Successful disaster response requires collaborations among many parties, including telecommunication service providers, web service providers, rescue agencies, rescue coordinators and general public. When a disaster occurs, physical and network infrastructures in affected areas may be severely damaged or simply unavailable. How to enable information exchanges among victims, rescuers, and decision makers is one of the most critical challenges. It is unquestionable that the research community and industry should continue their efforts to develop new sensing technologies and affordable communication devices for disaster rescue. In the meantime, how to assure that existing and widely available (tele-)communication devices can be federated into disaster management systems in harmony is critical to rescue efforts. This is the motivation of our research on how to recover the communication network and assist victims and rescuers to communicate with each others during and after disasters, how to orchestrate the information and facilitate their flows to their destinations, and how to acquire the information in timely manner. This work is aimed at the design and prototype of a distributed middleware called Open Information Gateway (or OIGY for short) that can enhance responsiveness and availability of information exchanges for disaster response. Specifically, a major thrust of our work is directed towards information exchange services provided by ISDM (Information Systems for Disaster Management) to support effective rescue. Before issuing rescue operations in response to urgent disastrous situations, acquiring current and accurate data is most critical. In general, data are gathered from a collection of pre-installed or quickly-deployed sensor devices, monitoring stations and satellite images, as well as civilian witness reports. Each of the data sources has its individual characteristics, including its physical properties (e.g. proximity of observation location), temporal properties (e.g. how often data are reported), numerical properties (e.g. sensitivity and capability), and even rational properties (e.g. observations under human emotional stress). An ISDM must be able to select and integrate data from multiple sources into a coherent information service. Such a service must take into account the timeliness and run-time service composition of each an information exchange and must be sufficiently resilient even when physical and network infrastructures in disaster-affected areas are severely damaged or unavailable. This presentation will first discuss the challenges in building an OIGY. Timeliness, scalability, and availability are desirable features of information exchange services. How to exchange information between parties in a mega-scale disaster management system is one of the fundamental challenges to overcome in order for the system to be effective in supporting timely and effective disaster response and relief. The presentation will then describe key components of OIGY, including communication protocols and distributed service recovery algorithms. The algorithms aim at recovering real-time publish-subscribe services without the global information on network topology, available service brokers, and publish/subscription databases. To evaluate the merits of the distributed algorithms, we will compare its performance with that of centralized/landmark-based algorithms.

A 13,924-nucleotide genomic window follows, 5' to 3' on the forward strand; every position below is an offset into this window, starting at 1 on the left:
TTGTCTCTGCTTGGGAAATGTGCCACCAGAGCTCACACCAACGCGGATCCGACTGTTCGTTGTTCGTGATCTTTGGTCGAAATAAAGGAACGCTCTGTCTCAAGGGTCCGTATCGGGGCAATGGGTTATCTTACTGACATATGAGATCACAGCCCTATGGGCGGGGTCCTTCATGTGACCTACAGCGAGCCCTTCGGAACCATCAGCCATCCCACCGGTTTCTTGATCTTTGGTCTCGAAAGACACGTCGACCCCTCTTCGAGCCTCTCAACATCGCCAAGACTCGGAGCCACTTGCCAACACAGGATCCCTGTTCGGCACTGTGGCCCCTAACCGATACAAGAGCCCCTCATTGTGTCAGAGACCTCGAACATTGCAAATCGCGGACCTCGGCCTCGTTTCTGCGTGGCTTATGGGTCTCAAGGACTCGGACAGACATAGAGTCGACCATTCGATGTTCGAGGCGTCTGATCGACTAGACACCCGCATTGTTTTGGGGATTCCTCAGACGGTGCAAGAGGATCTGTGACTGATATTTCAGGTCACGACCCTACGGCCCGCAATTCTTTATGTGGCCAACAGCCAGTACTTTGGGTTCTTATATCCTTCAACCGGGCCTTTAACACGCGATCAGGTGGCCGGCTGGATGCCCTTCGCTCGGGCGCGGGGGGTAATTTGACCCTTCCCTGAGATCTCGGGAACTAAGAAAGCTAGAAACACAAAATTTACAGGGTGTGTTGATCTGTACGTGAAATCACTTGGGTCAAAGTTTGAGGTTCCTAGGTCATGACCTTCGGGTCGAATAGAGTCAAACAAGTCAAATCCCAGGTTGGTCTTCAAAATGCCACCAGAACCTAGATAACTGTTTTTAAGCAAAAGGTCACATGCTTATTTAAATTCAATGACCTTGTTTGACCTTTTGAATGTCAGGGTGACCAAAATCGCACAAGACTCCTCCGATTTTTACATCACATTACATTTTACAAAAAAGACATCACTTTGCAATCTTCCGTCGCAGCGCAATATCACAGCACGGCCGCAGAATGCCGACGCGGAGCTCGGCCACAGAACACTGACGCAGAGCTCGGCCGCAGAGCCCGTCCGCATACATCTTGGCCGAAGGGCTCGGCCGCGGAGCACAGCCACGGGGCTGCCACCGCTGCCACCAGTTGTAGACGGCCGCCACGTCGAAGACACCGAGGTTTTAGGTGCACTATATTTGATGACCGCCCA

Distributed Service Recovery for Open Information Gateway
Topics: Data and Information for a Planet Under Pressure, Data Challenges for Global Sustainability: The Outcome of Rio + 20, Data Mining and Knowledge Management, Information Science and Computational informatics, Open Access; Public Sector Information; Legal and Policy Issues
Category: Oral Presentation
Section: B2 - Communication Technologies for Disaster
Time: Monday, October 29, 2012 - 15:00 to 16:30
Room: 1st Conference Room (3F)
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